• not expect to close after completing a project or series of projects
  • not have gross assets worth more than £15 million before any shares are issued, and not more than £16 million immediately afterwards
  • have less than 250 full-time equivalent employees at the time the shares are issued
  • carry out a qualifying trade. If you’re part of a group, the majority of the group’s activities must be qualifying trades

What is a qualifying trade for EIS?

According to gov.uk, most trades will count as ‘qualifying trades’, but your company may not qualify if more than 20 per cent of your trade includes things like:

  • coal or steel production
  • farming or market gardening
  • leasing activities
  • legal or financial services
  • property development
  • running a hotel
  • running a nursing home
  • generation of energy, such as electricity and heat
  • production of gas or other fuel
  • exporting electricity
  • banking, insurance, debt or financing services

How to apply for the Enterprise Investment Scheme (EIS)

So once you know you’re eligible, there’s one final part – how to apply for EIS funding.

The long and short of it is that when you’ve issued your shares, you complete a compliance statement (EIS1) and send it to HMRC. You can find the EIS1 on the gov.uk website.

If you’ve been given advance assurance, you need to provide copies of any documents that have changed since HMRC issued your advance assurance.

If you’ve not got advance assurance, you’ll need to provide:

  • the business plan and financial forecasts
  • a copy of your latest accounts
  • an explanation of how you meet the risk to capital condition
  • details of all trading and activities you’ll be carrying out, and how much you expect to spend on each activity
  • an up-to-date copy of your memorandum and articles of association
  • the information or documentation you use to explain the fundraising proposal to your investors
  • details of any other agreements between your company and the shareholder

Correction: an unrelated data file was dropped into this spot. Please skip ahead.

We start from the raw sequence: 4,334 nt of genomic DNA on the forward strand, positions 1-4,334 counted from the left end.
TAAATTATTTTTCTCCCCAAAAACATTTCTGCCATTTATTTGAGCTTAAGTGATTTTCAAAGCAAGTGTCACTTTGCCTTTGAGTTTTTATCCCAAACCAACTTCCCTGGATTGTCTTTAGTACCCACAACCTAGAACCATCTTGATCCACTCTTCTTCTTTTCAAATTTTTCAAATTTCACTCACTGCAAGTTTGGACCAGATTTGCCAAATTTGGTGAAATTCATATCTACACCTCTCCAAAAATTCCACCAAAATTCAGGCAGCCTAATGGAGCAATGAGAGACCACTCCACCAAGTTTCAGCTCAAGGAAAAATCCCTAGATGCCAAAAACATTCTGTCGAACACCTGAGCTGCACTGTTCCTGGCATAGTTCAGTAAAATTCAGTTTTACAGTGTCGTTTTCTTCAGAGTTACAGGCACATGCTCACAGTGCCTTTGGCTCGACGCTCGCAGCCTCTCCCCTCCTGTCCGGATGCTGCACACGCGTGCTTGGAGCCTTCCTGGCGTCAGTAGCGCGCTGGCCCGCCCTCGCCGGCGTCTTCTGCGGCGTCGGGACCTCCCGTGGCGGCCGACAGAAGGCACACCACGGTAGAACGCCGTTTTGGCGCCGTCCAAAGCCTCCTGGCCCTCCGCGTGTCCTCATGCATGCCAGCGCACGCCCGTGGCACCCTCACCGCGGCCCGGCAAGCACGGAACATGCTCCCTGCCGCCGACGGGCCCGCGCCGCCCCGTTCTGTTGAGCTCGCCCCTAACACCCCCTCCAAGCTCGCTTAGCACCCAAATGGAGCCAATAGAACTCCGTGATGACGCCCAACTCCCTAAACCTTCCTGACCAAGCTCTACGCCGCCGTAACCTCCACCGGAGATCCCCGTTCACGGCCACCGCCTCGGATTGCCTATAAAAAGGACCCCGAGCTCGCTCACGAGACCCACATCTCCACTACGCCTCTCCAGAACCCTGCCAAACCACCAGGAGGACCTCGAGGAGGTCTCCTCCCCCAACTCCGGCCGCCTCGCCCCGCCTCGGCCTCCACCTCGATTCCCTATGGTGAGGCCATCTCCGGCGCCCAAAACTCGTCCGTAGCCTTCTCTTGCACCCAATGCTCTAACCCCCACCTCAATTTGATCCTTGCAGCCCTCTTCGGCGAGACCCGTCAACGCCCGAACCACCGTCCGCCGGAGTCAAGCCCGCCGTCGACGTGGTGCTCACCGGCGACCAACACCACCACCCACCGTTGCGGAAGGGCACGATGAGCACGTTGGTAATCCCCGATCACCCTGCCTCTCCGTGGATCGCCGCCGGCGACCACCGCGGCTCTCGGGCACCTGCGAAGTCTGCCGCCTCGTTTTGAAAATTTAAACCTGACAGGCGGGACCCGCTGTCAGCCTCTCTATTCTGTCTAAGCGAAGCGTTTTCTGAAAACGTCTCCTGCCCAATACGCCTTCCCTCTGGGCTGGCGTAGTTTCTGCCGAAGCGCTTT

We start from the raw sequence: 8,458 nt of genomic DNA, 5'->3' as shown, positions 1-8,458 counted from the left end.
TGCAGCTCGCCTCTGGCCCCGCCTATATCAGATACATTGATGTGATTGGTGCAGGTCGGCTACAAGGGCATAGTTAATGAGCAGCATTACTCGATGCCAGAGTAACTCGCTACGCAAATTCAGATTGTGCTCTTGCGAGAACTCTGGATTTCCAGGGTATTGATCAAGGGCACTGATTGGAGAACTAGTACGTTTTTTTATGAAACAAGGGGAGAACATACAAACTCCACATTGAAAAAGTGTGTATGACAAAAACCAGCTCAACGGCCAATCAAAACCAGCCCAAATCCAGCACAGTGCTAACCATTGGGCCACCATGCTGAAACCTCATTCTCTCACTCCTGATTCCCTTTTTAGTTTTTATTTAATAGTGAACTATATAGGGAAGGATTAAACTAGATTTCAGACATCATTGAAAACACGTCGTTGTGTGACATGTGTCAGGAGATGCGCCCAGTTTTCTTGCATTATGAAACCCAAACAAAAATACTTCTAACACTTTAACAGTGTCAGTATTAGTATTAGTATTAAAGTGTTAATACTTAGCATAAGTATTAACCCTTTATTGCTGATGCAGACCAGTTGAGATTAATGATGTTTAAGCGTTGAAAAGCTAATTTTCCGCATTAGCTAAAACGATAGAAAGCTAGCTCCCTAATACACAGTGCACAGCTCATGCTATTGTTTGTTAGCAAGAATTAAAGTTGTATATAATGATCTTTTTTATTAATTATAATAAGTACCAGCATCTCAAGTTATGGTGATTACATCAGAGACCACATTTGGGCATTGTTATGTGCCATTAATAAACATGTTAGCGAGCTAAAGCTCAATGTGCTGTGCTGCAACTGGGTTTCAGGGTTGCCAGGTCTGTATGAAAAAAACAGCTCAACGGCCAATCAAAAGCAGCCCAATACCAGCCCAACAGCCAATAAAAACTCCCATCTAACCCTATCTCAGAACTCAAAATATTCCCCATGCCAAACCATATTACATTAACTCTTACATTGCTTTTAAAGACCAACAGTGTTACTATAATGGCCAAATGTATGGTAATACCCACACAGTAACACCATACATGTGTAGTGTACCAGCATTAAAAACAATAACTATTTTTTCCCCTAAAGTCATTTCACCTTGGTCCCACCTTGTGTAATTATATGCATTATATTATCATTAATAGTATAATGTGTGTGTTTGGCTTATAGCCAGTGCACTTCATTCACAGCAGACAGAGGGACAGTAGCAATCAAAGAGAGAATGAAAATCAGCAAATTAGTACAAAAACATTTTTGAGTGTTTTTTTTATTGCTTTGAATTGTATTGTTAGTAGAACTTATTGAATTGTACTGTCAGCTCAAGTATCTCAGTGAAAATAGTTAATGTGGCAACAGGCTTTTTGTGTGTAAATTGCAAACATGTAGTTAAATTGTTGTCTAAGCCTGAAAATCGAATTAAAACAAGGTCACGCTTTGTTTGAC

• a list of the amounts, dates and venture capital schemes under which you’ve previously received investment, if any
  • any other documents to show you meet the qualifying conditions

These should cover both your business and any subsidiaries.

In order to submit your compliance statement, you have to have been carrying out your qualifying business activity for at least four months, and you must submit it within two years of this date, or within two years of the end of the tax year in which the shares were issued (whichever is later).

You must complete a separate application for each share issue.

Once you’ve completed your compliance statement, you’ll need to send it and your supporting documents to HMRC. You can do this either by email or post:

Email:

[email protected].

Post:

Venture Capital Reliefs Team WMBC HM Revenue and Customs BX9 1BN

Should your EIS application be successful, HMRC will write to you, and include a compliance certificate (EIS3) to give to your investors.

The letter will include a unique investment reference number which you have to include on the compliance certificates you give to investors. This is because investors need both the compliance certificate and reference number when they claim tax relief.

If HMRC decides the you don’t meet the requirements for EIS, they’ll write to you explaining why. You have the right to ask them to review their decision or to appeal against it, if you choose.

EIS isn’t right for me, what other funding can I get for my business?

EIS is a very particular type of funding, so it may not be right for your business. The good news is that there are lots of other types of funding you can look into that may better suit your needs.

There are the three other venture capital schemes, but if those are not for you, you could also try:

  • R&D Tax Credits
  • Childcare Business Grants Scheme
  • Princes Trust grants
  • Small Business Research Initiative (SBRI)
  • Heritage Lottery Fund Start-up grants

Have a look at our guide to small business grants and see if any of those are right for you and your business.